Worries over US' ability to counter North Korean missiles
WASHINGTON: Not everybody asserts as confidently as the Pentagon that the US military can defend the United States from the growing threat posed by North Korea's intercontinental ballistic missile (ICBM) capability.
Pyongyang's first test on Tuesday of an ICBM with the potential to strike the state of Alaska has raised the question: How capable is the US military of knocking down an incoming missile or barrage of missiles?
Yesterday, Pentagon spokesman, Navy Captain Jeff Davis, said: "We do have confidence in our ability to defend against the limited threat, the nascent threat that is there."
Capt Davis cited a successful test in May in which a US-based missile interceptor knocked down a simulated incoming North Korean ICBM.
But he acknowledged the US' missile defence capabilities were not perfect.
"It's something we have mixed results on. But we also have the ability to shoot more than one interceptor."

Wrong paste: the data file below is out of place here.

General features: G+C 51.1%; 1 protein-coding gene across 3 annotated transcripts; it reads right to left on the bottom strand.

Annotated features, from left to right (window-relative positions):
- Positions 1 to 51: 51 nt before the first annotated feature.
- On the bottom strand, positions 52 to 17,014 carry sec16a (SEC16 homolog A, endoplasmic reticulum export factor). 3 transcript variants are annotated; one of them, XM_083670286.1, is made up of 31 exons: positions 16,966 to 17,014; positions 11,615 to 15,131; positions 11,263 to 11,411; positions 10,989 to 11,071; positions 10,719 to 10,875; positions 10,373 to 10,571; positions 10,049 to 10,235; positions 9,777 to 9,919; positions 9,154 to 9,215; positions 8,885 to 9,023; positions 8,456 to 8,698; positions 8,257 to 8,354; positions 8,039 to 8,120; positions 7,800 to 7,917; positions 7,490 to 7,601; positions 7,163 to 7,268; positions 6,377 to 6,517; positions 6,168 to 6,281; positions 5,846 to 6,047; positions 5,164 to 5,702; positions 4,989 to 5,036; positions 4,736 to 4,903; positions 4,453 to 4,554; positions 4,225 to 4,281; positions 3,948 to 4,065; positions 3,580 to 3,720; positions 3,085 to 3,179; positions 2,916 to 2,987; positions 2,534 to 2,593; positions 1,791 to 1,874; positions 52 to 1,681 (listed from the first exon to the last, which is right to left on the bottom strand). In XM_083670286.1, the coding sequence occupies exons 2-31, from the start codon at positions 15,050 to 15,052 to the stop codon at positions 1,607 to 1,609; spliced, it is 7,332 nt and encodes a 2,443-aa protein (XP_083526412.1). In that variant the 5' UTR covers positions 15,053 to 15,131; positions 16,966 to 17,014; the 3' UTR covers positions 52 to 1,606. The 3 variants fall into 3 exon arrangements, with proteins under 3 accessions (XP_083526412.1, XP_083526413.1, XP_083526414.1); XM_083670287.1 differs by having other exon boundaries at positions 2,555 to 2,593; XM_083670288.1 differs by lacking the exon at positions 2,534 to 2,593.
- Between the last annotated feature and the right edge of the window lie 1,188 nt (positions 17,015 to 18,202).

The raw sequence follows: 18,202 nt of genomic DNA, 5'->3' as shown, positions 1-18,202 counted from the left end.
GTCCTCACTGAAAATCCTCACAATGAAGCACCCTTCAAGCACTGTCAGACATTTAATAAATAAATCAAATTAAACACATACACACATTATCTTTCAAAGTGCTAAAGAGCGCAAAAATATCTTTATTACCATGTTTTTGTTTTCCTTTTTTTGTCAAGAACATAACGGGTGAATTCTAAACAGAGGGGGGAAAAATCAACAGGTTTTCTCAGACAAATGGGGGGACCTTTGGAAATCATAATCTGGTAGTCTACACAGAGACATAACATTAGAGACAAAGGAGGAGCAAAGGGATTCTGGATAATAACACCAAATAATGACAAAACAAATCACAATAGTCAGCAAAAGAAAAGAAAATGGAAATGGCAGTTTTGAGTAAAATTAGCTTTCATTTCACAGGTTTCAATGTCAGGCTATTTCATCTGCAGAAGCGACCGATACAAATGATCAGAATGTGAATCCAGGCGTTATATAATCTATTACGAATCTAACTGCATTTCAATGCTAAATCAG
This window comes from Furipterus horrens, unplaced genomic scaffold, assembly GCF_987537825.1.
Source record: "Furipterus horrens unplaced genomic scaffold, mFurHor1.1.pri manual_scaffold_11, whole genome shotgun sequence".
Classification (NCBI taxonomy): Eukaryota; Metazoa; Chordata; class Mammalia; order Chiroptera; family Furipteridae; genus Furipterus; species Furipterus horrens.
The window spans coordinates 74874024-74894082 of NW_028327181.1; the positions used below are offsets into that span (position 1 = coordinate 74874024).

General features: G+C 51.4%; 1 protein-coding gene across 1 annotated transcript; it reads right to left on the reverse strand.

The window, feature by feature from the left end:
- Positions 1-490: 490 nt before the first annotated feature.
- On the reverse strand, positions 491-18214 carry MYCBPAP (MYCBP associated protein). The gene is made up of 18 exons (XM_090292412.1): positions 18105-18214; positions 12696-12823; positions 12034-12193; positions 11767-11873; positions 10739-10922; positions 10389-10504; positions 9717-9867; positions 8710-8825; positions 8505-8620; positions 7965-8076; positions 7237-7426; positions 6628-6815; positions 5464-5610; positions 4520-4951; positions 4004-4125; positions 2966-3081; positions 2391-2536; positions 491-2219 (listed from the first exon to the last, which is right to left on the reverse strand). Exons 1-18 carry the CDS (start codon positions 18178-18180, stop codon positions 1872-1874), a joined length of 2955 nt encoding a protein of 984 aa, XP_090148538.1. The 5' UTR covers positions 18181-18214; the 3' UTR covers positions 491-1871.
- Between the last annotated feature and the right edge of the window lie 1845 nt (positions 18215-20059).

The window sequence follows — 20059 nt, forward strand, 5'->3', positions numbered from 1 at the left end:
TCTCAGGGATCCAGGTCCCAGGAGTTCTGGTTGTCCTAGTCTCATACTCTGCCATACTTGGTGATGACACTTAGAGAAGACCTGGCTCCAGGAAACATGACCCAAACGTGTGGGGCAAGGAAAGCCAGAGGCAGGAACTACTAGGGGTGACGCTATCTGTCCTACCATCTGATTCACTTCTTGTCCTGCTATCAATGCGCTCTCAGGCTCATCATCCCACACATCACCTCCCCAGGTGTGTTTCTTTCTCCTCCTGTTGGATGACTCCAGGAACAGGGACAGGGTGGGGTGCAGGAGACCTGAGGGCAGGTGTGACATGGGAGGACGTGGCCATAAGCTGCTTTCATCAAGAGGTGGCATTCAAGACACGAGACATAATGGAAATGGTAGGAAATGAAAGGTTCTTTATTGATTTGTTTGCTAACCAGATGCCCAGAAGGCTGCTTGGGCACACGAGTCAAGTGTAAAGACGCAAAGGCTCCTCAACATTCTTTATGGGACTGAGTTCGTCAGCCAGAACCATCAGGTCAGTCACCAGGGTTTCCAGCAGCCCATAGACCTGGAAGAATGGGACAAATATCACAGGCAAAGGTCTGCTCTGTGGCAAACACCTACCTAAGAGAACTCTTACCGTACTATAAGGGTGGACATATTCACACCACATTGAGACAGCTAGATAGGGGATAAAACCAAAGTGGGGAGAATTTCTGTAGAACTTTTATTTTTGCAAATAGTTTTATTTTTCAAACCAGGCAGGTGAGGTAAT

An internal memo seen by Reuters also showed that the Pentagon upgraded its assessment of US defences after the May test.
Despite hundreds of billions of dollars spent on a multi-layered missile defence system, the US may not be able to seal itself off entirely from a North Korean intercontinental ballistic missile attack.
Experts caution that US missile defences are now geared to shooting down one, or perhaps a small number of basic, incoming missiles.
Were North Korea's technology and production to keep advancing, US defences could be overwhelmed unless they keep pace with the threat.
"Over the next four years, the US has to increase the current capacity of our deployed systems, aggressively push for more and faster deployment," said Riki Ellison, founder of the Missile Defense Advocacy Alliance.
Last month, Vice-Admiral James Syring, then director of the Missile Defense Agency, said that North Korean advancements in the past six months had caused him great concern. - REUTERS